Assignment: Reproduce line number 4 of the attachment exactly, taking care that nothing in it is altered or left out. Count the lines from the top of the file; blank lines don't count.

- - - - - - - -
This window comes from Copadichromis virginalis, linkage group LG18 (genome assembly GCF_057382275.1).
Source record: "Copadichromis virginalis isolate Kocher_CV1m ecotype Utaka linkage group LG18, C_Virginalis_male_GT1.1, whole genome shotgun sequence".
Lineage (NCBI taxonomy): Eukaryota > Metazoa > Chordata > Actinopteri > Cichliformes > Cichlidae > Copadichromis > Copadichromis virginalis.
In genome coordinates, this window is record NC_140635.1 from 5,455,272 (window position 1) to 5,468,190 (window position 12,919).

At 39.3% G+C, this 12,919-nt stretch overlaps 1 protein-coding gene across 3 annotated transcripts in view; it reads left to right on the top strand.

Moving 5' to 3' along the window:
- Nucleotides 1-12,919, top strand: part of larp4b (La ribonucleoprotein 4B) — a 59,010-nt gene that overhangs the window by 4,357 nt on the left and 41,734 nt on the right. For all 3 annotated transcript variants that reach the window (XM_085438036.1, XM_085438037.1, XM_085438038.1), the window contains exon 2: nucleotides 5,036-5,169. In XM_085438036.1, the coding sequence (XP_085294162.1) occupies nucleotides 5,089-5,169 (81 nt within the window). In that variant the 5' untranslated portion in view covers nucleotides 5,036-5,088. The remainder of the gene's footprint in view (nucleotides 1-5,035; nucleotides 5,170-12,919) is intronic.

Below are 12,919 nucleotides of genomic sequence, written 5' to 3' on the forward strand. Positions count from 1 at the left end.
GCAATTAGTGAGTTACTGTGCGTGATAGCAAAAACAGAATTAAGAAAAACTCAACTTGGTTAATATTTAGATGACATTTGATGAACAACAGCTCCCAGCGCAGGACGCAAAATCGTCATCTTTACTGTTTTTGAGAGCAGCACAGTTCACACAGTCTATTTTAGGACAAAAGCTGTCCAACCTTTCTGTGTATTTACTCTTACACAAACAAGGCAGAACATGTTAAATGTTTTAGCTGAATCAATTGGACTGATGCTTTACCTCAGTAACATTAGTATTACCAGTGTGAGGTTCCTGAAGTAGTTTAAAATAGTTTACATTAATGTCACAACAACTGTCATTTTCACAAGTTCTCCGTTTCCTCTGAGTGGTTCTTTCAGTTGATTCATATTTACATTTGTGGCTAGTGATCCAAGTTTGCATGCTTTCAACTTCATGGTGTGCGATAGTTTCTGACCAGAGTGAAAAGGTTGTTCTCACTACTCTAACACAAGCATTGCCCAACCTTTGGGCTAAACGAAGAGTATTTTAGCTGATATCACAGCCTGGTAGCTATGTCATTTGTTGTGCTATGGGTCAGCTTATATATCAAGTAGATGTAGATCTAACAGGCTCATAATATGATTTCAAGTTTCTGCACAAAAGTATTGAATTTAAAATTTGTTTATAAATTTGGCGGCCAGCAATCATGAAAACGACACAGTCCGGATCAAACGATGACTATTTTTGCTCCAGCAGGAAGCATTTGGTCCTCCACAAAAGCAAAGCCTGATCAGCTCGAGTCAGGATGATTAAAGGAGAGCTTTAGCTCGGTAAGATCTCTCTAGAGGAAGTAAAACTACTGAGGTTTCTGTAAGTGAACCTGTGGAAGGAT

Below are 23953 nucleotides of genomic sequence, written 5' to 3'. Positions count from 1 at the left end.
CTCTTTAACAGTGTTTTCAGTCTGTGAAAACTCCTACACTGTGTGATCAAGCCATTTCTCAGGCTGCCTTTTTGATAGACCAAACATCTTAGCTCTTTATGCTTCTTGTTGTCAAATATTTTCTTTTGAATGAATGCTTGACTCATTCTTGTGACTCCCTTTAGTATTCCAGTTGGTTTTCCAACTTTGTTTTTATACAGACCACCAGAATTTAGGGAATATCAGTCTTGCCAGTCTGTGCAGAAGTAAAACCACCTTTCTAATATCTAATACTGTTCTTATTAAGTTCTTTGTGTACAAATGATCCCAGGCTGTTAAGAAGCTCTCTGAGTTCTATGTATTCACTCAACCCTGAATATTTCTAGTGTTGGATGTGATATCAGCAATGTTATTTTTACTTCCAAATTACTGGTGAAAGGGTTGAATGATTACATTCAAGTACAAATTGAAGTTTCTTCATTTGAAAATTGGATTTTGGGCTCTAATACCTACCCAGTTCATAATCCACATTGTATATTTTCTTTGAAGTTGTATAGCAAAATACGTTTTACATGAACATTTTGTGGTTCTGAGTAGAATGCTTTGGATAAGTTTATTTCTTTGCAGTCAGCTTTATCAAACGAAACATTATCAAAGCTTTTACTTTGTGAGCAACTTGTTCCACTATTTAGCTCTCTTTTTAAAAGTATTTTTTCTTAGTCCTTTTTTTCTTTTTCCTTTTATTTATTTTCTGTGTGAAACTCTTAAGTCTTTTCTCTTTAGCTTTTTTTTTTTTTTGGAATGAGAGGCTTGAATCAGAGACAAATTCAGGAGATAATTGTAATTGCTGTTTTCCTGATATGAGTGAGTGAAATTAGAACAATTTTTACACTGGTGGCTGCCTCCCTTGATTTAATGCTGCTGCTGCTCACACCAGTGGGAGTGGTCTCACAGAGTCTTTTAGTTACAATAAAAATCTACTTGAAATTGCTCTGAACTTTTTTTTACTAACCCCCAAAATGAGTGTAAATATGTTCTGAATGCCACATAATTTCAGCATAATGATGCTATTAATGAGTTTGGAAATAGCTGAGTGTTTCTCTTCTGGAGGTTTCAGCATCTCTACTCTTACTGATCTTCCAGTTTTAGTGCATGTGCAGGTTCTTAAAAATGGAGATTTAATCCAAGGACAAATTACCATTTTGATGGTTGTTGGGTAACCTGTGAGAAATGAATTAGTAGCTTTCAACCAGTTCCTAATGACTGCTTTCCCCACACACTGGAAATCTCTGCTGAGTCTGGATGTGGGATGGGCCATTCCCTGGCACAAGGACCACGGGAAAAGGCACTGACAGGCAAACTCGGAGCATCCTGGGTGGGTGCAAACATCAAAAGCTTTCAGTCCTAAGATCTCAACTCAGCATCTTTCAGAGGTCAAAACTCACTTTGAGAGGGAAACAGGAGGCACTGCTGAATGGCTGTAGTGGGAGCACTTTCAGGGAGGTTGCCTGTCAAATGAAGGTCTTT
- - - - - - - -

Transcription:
In genome coordinates, this window is record NC_140635.1 from 5,455,272 (window position 1) to 5,468,190 (window position 12,919).